Now you must be thinking, how is that a simple question? I say simple because it was asked easily. It wasn’t meant to be taken as a serious and morally debilitating quandary. But my brain didn’t care how simply the question had been asked. It grasped onto the idea that there was a sin that God couldn’t and wouldn’t forgive.

Forget that it was something Jesus said to the Pharisees. Forget that I wasn’t in the same context as when it was said. My brain didn’t care. The thoughts were intrusive and the fear was paralyzing. 

“Have I committed the unforgivable sin? If I say something in my anger to God or His Spirit will I go to hell? 

Damn the Holy — NO! Lord, I did not mean to think that, it just came into my head. 

Am I responsible for all the thoughts that come into my head? Do I mean those words and thoughts?”

What was supposed to be a one-time discussion sparked years of uncertainty about God and His promises — doubts that I still struggle with in my early twenties.

It wasn’t until the end of my freshman year of college that I realized why my brain was stuck on this one thing. I had just been diagnosed with OCD — thirteen years after I first remember experiencing symptoms of the disorder. The diagnosis was mainly for my fear of contamination (ie. germs) that had left me unable to function in daily life. But it also became clear that my relentless doubts about God were intensified by the mental illness’s infection. OCD isn’t just a fear. Take note of the name: Obsessive-Compulsive Disorder. 

The disorder is defined by those two words, obsessive and compulsive: “Obsessions are unwanted, intrusive thoughts, images, or urges that trigger intensely distressing feelings. Compulsions are behaviors an individual engages in to attempt to get rid of the obsessions and/or decrease his or her distress.” Many people like to say “I’m so OCD about…” but they are not acquainted with the torment that follows the real thing.

The obsession over the unforgivable sin and the compulsion for reassurance from Google or my mom (apparently anyone but God), became a cycle that kept moving around and around like an endlessly buffering web browser. And I was the one repeatedly pressing the refresh button.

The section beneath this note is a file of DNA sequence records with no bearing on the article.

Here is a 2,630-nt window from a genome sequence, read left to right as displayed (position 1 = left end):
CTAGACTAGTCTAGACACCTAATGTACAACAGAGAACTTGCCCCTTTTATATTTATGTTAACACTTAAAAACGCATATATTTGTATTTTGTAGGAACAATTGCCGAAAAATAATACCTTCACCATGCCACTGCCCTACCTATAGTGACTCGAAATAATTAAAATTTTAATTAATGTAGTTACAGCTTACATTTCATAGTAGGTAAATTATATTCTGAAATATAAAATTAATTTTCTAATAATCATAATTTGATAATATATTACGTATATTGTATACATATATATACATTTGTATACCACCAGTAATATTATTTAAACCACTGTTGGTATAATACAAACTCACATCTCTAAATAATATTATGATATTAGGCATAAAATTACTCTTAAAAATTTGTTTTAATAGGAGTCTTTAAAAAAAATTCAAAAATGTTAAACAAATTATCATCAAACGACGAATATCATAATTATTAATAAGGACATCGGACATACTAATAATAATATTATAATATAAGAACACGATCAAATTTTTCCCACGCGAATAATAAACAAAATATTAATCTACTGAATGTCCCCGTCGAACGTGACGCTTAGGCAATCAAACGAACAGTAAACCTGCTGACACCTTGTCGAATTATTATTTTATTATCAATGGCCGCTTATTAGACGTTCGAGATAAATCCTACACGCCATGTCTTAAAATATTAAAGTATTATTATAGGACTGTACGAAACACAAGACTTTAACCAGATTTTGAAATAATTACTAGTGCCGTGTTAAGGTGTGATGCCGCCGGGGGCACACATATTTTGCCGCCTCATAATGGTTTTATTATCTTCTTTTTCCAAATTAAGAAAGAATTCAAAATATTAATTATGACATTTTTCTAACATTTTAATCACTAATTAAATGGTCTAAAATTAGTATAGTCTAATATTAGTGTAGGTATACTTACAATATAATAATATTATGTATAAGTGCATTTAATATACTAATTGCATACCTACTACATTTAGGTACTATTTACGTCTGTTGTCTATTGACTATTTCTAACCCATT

As far as my mind was concerned, I had committed a sin that put me beyond God’s forgiveness. Yes, God was loving but I was unlovable. Yes, God was gracious but I was not worthy to receive His mercy. Yes, God was forgiving but I was too dirty; how could I ever be clean? My life was full of “buts” and “what-ifs,” keeping me from prayer and in my own despair.

And the truth is I am not worthy of God’s grace. My actions, or words, or thoughts, will never be enough to deserve His mercy. But this grace is not dependent upon my deserving of it. His love is not dependent on how I feel or what I think about Him. The mercy and forgiveness of the cross is completely independent from whatever I have done and whatever I will do.

It feels too simple. And yet, why is it so difficult to understand? It’s easier to hit the refresh button and watch the screen buffer — hoping that Google will provide me with tangible answers to my nagging uncertainty. It feels more comfortable to go over the doubts in my mind than it is to trust in God’s promises. Trust is hard. And I am still not good at it.

It’s taken me a long time to realize that I can’t rely on how I feel about something (even now I still need the reminder — c’mon I’m the poster child for feeling your feelings!). But a feeling is just a feeling and God is greater than my emotions. His love is true. It’s pure. It cannot be based on my feelings nor tainted by my sin.

I can’t trust my brain or even my heart to be able to remind me of God’s grace. But I can trust in His Word, His Spirit, and His body and blood, to seep into my soul and whisper you are forgiven, My grace is sufficient for you, for My power is perfected in weakness.